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Promotors or Champions? Pros and Cons of role Specialisation for Economic Process

  • Katja Rost
  • Katharina Hölzle
  • Hans-Georg Gemünden

According to the Great-Man Theory, the creation of something new used to be accredited solely to one outstanding individual: the champion. This prevailing notion in Angloamerican research was first challenged by Witte (1973), who concluded that an innovation cannot be a one-man decision, since the creation of something new usually involves highly complex and multi-person decision processes. Witte’s model credits the success not to one all-around individual, but to the cooperation of several different specialized persons (so called promotors). Even though the Great-Man Theory is still leading the discussion, the idea of specialized promotors should not be underestimated. In this article we discuss the circumstances under which specialized promotors or generalized champions are better suited for economic progress. We find extensive empirical proof for both roles.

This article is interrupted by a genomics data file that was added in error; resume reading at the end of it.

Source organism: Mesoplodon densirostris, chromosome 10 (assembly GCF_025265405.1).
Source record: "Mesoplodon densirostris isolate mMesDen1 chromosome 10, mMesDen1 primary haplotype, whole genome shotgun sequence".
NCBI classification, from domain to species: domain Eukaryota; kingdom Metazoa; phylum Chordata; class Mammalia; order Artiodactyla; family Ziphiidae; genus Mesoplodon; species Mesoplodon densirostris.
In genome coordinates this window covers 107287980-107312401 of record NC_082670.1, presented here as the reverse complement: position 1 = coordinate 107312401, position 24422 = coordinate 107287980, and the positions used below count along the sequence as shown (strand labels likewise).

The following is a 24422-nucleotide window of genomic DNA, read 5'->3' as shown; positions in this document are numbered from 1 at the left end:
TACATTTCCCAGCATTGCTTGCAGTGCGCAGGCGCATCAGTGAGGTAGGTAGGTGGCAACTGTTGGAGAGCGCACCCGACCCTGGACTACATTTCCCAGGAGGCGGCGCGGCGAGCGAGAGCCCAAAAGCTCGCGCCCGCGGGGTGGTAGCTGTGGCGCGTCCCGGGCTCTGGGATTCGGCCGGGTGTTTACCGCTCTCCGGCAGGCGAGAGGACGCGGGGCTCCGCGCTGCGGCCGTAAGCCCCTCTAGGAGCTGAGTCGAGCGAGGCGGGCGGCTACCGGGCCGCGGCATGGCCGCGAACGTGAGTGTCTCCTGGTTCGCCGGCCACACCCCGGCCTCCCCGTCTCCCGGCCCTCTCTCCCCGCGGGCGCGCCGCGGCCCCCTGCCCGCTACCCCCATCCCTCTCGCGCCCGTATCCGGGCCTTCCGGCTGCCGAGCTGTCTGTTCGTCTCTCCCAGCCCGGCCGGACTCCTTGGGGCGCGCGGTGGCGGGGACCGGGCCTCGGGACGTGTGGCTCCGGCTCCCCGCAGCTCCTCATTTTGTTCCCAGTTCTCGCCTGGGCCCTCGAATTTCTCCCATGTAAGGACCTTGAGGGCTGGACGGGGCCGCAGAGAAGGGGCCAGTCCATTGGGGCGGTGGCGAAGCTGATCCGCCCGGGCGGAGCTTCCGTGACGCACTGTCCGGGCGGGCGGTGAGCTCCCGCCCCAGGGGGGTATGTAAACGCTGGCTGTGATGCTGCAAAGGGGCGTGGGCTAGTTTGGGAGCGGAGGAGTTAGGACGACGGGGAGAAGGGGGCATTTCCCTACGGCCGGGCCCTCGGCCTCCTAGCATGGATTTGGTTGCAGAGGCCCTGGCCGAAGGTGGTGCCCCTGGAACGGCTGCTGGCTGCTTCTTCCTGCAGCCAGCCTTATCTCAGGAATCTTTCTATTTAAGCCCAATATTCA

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Article provided by LMU Munich School of Management in its journal Schmalenbach Business Review.

Volume (Year): 59 (2007)
Issue (Month): 4 (October)
Pages: 340-363

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Handle: RePEc:sbr:abstra:v:59:y:2007:i:4:p:340-363
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